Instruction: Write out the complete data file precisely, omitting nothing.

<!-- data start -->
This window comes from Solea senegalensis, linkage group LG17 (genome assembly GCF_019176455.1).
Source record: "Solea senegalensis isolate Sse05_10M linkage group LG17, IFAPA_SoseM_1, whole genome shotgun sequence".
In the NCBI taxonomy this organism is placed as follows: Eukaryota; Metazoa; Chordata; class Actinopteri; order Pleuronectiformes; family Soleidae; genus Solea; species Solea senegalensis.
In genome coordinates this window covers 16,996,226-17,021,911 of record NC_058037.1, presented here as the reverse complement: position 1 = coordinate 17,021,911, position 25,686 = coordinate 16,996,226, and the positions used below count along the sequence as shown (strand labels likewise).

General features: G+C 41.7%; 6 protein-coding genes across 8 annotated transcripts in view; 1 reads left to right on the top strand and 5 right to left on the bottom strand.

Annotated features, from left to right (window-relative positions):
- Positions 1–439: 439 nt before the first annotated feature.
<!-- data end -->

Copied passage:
This window comes from Solea senegalensis, linkage group LG17 (genome assembly GCF_019176455.1).
Source record: "Solea senegalensis isolate Sse05_10M linkage group LG17, IFAPA_SoseM_1, whole genome shotgun sequence".
In the NCBI taxonomy this organism is placed as follows: Eukaryota; Metazoa; Chordata; class Actinopteri; order Pleuronectiformes; family Soleidae; genus Solea; species Solea senegalensis.
In genome coordinates this window covers 16,996,226-17,021,911 of record NC_058037.1, presented here as the reverse complement: position 1 = coordinate 17,021,911, position 25,686 = coordinate 16,996,226, and the positions used below count along the sequence as shown (strand labels likewise).

General features: G+C 41.7%; 6 protein-coding genes across 8 annotated transcripts in view; 1 reads left to right on the top strand and 5 right to left on the bottom strand.

Annotated features, from left to right (window-relative positions):
- Positions 1–439: 439 nt before the first annotated feature.